As Manhattan braced for lockdown in early March, the main street of Fredonia, New York, was still buzzing with activity. The town had been chosen as t
As Manhattan braced for lockdown in early March, the main street of Fredonia, New York, was still buzzing with activity. The town had been chosen as the location for season five of Small Business Revolution, a TV series hosted by Amanda Brinkman in which the shops in a particular community get a makeover, and filming was underway. “We wondered if Covid would end up showing up in the narrative of season five,” Brinkman mused. Now, “the entire season is going to be about how we were able to help these businesses through this crisis.” As the chief brand officer of Deluxe, a small business financial services company, Brinkman has long been devoted to helping those companies serve their communities and adapt to ever-changing commercial and digital landscapes. The coronavirus pandemic has forced many to evolve overnight or risk going under, and she’s working hard to help.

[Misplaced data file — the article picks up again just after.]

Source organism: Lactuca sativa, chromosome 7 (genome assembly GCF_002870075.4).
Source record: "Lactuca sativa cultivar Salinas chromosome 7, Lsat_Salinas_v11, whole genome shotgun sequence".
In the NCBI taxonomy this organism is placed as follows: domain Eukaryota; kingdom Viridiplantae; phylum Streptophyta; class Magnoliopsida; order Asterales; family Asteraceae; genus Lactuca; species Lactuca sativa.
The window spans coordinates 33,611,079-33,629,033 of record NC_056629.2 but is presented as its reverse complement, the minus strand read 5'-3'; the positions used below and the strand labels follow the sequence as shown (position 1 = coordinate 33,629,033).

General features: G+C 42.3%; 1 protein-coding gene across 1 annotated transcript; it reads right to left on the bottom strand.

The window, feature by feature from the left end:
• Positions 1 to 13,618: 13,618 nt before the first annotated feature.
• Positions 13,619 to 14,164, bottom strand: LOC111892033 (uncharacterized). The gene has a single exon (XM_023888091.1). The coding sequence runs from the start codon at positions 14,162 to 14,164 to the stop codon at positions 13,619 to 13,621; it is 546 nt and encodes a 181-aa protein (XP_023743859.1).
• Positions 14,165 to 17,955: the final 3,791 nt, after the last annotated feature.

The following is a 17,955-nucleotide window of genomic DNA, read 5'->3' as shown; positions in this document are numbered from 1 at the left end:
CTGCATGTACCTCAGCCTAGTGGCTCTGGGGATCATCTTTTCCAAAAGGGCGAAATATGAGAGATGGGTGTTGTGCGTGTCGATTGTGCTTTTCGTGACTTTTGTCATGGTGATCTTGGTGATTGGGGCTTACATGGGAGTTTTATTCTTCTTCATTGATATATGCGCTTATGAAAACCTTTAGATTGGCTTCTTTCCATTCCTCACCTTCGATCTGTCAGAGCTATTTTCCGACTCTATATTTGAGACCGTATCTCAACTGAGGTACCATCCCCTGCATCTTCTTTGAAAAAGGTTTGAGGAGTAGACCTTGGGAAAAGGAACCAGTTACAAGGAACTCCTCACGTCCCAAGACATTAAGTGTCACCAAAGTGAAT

Last Friday, Brinkman joined Nicholas Thompson, WIRED’s editor in chief, for a conversation over Facebook Live. She explained the full extent of challenges that small businesses across the country are facing right now, and the steps some are taking to stay afloat not just this spring but hopefully long after. The key to remaining viable, Brinkman said, is to be searchable and active online. People everywhere want to be supporting small businesses, but they need to be able to find them. “Many businesses that previously thought of themselves as just local businesses are now able to be global businesses—if they have the right online presence,” she said. “We’re talking to a lot of these organizations that say, ‘Why didn’t we do this before?'”
As Brinkman sees it, companies that have successfully pivoted online can offer services that customers want—from personalized deliveries to virtual classes—and can’t get from larger retailers like Amazon. What’s more, whether they’re supplying meals to medical workers or manufacturing PPEs, many are giving back. “Businesses can do well by doing good,” she said. “We need to use technology right now to help us help other people.”
Hundreds of readers watched and submitted questions for Thompson and Brinkman to answer live, and this was the third in a series of four conversations presented by Salesforce in which WIRED will explore what the coronavirus pandemic means for the future of business, education, technology, and health.
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